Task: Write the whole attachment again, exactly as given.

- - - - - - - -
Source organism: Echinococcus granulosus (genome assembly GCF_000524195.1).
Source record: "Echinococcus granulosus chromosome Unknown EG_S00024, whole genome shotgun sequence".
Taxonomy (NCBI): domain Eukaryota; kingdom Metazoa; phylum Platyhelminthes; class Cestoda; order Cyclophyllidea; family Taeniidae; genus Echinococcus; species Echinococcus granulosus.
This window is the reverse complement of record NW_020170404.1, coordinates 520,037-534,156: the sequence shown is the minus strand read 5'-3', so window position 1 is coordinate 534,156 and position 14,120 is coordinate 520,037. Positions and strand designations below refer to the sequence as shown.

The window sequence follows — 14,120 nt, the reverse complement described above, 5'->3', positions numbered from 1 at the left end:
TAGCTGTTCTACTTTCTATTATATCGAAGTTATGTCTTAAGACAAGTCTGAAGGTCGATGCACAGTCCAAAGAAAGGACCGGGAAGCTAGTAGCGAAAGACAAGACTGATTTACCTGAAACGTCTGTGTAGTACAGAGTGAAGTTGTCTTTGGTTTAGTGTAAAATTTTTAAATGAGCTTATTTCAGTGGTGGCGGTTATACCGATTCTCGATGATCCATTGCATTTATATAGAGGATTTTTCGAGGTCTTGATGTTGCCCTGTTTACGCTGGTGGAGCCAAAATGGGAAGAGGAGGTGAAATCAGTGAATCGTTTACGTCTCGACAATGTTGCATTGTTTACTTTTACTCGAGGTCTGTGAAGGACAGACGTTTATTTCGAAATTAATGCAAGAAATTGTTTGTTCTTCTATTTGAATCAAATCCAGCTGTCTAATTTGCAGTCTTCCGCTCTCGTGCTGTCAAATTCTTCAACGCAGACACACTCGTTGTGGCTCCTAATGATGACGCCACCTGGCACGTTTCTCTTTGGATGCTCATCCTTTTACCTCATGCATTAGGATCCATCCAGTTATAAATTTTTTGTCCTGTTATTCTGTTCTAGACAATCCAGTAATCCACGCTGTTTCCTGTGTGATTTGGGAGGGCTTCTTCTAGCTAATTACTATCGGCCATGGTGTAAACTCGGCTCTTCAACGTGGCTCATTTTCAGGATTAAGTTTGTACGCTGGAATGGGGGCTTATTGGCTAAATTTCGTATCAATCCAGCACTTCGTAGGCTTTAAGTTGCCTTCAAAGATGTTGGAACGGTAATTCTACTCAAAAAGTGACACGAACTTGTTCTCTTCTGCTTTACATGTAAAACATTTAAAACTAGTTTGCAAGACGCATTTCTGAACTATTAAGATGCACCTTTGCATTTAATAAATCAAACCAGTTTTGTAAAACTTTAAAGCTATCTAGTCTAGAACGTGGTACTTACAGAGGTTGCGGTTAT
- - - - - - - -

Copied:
Source organism: Echinococcus granulosus (genome assembly GCF_000524195.1).
Source record: "Echinococcus granulosus chromosome Unknown EG_S00024, whole genome shotgun sequence".
Taxonomy (NCBI): domain Eukaryota; kingdom Metazoa; phylum Platyhelminthes; class Cestoda; order Cyclophyllidea; family Taeniidae; genus Echinococcus; species Echinococcus granulosus.
This window is the reverse complement of record NW_020170404.1, coordinates 520,037-534,156: the sequence shown is the minus strand read 5'-3', so window position 1 is coordinate 534,156 and position 14,120 is coordinate 520,037. Positions and strand designations below refer to the sequence as shown.

The window sequence follows — 14,120 nt, the reverse complement described above, 5'->3', positions numbered from 1 at the left end:
TAGCTGTTCTACTTTCTATTATATCGAAGTTATGTCTTAAGACAAGTCTGAAGGTCGATGCACAGTCCAAAGAAAGGACCGGGAAGCTAGTAGCGAAAGACAAGACTGATTTACCTGAAACGTCTGTGTAGTACAGAGTGAAGTTGTCTTTGGTTTAGTGTAAAATTTTTAAATGAGCTTATTTCAGTGGTGGCGGTTATACCGATTCTCGATGATCCATTGCATTTATATAGAGGATTTTTCGAGGTCTTGATGTTGCCCTGTTTACGCTGGTGGAGCCAAAATGGGAAGAGGAGGTGAAATCAGTGAATCGTTTACGTCTCGACAATGTTGCATTGTTTACTTTTACTCGAGGTCTGTGAAGGACAGACGTTTATTTCGAAATTAATGCAAGAAATTGTTTGTTCTTCTATTTGAATCAAATCCAGCTGTCTAATTTGCAGTCTTCCGCTCTCGTGCTGTCAAATTCTTCAACGCAGACACACTCGTTGTGGCTCCTAATGATGACGCCACCTGGCACGTTTCTCTTTGGATGCTCATCCTTTTACCTCATGCATTAGGATCCATCCAGTTATAAATTTTTTGTCCTGTTATTCTGTTCTAGACAATCCAGTAATCCACGCTGTTTCCTGTGTGATTTGGGAGGGCTTCTTCTAGCTAATTACTATCGGCCATGGTGTAAACTCGGCTCTTCAACGTGGCTCATTTTCAGGATTAAGTTTGTACGCTGGAATGGGGGCTTATTGGCTAAATTTCGTATCAATCCAGCACTTCGTAGGCTTTAAGTTGCCTTCAAAGATGTTGGAACGGTAATTCTACTCAAAAAGTGACACGAACTTGTTCTCTTCTGCTTTACATGTAAAACATTTAAAACTAGTTTGCAAGACGCATTTCTGAACTATTAAGATGCACCTTTGCATTTAATAAATCAAACCAGTTTTGTAAAACTTTAAAGCTATCTAGTCTAGAACGTGGTACTTACAGAGGTTGCGGTTAT